If you look at the total IT cost, the VMware cost is a small component. If it were a big component, VMware revenue would equal to many IT giants. VMware revenue is much smaller than many IT giants, and I’m referring to just the Infrastructure revenue of these large vendors. For every dollar a CIO spends, perhaps <$0.1 goes to VMware. While you can focus on reducing this $0.1 by adding a second hypervisor, there is an alternative. You can use the same virtualization technology that you’ve applied to Server, and apply it to the other 2 pillars of Data Center. Every infrastructure consists of just 3 large pillars: Server, Storage, and Network. Use the same principles and experience, and extend virtualization to the rest of your infrastructure. Another word, evolve from Server Consolidation to SDDC.

What if Storage and Network are not something you can improve? In a lot of cases, you can still optimize your Compute. If you are running a 3-5 year old server, going to the latest Xeon will help you consolidate more. If your environment is small, you can consider single-socket. I wrote about it here. Reducing your socket counts mean less vSphere license. You can use the savings and improve your management capability with vRealize Operations Insight.

Even without this article, a lot of you realized that adding a 2nd hypervisor is not the right thing to do. I heard it directly from almost every VMware Architect/Engineers/Administrator at customers’ side. You’re trading cost from one bucket to another. This is because hypervisor is not merely a kernel that can run VMs. That small piece of software is at the core of your SDDC. Everything else on top depends on it, and leverages its API heavily. Everything else below is optimized for it. It is far from commodity. If you have peers who still think it’s a commodity, I hope this short blog article helps.

Have an enjoyable journey toward your SDDC, whichever hypervisor it maybe.

VMworld 2015 session MGT4973 preview


Sunny Dua and I are sharing what we have learned next week at VMworld 2015. As you can see from our blogs and book, we focus on Performance and Capacity Management. Essentially, we are sharing what we have learned from our engagements and projects in the past few years.

We have presented the material a few times, and know it will not fit within the 1 hour time slot. So this blog serves as a deeper dive to the slide.

Sunny has provided a good overview on the topic in his blog here, so please read that first. You can find the session here. Title is MGT4973 – Mastering Performance Monitoring and Capacity Planning. I will provide additional details in this blog.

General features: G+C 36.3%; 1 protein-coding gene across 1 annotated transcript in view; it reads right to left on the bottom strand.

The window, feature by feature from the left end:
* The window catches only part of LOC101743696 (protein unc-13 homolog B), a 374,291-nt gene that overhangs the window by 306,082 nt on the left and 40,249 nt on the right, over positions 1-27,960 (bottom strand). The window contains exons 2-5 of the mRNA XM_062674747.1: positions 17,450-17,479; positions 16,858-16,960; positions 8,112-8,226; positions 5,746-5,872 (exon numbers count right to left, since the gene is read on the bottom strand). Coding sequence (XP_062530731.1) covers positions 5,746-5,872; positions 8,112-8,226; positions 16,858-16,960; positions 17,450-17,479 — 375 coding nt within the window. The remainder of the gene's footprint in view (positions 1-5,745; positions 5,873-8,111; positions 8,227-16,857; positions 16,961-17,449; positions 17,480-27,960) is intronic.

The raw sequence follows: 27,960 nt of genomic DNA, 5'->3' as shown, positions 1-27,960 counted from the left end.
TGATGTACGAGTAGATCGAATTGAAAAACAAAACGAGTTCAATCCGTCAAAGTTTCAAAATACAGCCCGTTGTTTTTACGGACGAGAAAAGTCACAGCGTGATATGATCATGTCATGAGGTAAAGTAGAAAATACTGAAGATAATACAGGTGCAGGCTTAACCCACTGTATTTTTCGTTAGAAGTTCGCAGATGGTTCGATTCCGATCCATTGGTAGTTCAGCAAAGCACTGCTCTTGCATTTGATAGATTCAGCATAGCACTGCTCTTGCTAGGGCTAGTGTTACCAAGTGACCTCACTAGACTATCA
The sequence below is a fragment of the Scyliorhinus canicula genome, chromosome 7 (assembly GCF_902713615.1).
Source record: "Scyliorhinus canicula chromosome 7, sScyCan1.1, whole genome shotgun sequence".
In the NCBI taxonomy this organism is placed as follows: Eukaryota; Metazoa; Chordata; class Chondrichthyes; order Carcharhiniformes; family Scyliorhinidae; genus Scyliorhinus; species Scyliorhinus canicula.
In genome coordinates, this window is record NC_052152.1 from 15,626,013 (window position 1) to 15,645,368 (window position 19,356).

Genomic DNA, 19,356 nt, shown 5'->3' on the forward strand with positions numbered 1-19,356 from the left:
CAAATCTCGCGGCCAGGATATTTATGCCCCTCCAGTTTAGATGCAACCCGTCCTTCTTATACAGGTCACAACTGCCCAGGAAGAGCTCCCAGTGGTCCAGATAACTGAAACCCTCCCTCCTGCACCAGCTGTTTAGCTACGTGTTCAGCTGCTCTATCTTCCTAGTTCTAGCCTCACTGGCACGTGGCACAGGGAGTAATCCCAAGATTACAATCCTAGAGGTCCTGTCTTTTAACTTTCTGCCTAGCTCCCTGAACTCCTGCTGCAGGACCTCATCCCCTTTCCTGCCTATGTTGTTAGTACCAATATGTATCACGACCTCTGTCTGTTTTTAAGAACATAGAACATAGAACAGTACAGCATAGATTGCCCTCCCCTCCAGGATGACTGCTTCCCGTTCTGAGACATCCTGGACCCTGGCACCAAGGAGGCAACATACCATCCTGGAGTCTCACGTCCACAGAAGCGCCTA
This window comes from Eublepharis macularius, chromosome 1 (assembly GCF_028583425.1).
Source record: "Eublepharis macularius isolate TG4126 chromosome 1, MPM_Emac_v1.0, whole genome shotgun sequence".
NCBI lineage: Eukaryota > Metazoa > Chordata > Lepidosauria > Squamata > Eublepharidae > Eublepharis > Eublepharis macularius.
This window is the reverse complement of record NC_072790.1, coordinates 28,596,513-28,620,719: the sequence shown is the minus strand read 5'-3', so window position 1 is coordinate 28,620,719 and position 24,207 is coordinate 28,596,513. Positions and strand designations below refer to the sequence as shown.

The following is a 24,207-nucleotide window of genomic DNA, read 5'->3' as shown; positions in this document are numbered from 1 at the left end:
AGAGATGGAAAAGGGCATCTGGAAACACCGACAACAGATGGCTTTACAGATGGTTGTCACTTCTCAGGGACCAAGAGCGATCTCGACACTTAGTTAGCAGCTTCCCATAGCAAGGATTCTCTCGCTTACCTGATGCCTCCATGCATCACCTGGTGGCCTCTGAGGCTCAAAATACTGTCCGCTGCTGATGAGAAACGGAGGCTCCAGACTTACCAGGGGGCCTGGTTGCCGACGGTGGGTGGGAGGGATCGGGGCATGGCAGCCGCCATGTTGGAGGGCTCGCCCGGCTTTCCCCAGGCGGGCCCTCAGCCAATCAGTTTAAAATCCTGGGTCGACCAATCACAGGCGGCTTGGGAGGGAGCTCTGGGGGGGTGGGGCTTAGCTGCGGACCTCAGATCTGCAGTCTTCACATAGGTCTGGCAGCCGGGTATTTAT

The material follows the following structure:

  1. A Technical Introduction, to set the focus and scope of discussion, and level set the knowledge.
  2. The Dining Area. We use a restaurant analogy to drive the message that you need to focus on the customer first, and your IaaS second. If you take care of them well, and they are happy with your service, the problem you have in your IaaS is secondary and internal matter.
  3. The Kitchen. This is your infrastructure layer, where VMware and the hardware resides.

Technical Introduction

The key component of this is the 2 distinct layer in your IaaS business. Please review that article before proceeding, as the rest of the material completely depends on this model.

If you are presenting this material back to your colleagues or management, who may not have deep technical knowledge on VMware, be prepared to whiteboard it. From experience, it took around 2 – 4 hours for those without vSphere vmkernel scheduling knowledge. In one of my customer, it took me all day as the audience kept on asking question.

The Dining Area 

Here, I share the actual dashboards you need to help you ensure a good IaaS business, where customers are happy. It focuses on the customers, not the Infrastructure.

Detail monitoring of a single VM

  • We start with a single VM, as we need to ensure we can handle 1 VM before we consider handling all VMs. A common use case here is a VM owner (your customer) complains that his VM is slow. You need to come up with a dashboard that enable help desk to quickly and easily identify where the problem is. Is it with Infrastructure or with the VM? Is it CPU, RAM, Disk or Network? How severe is the problem?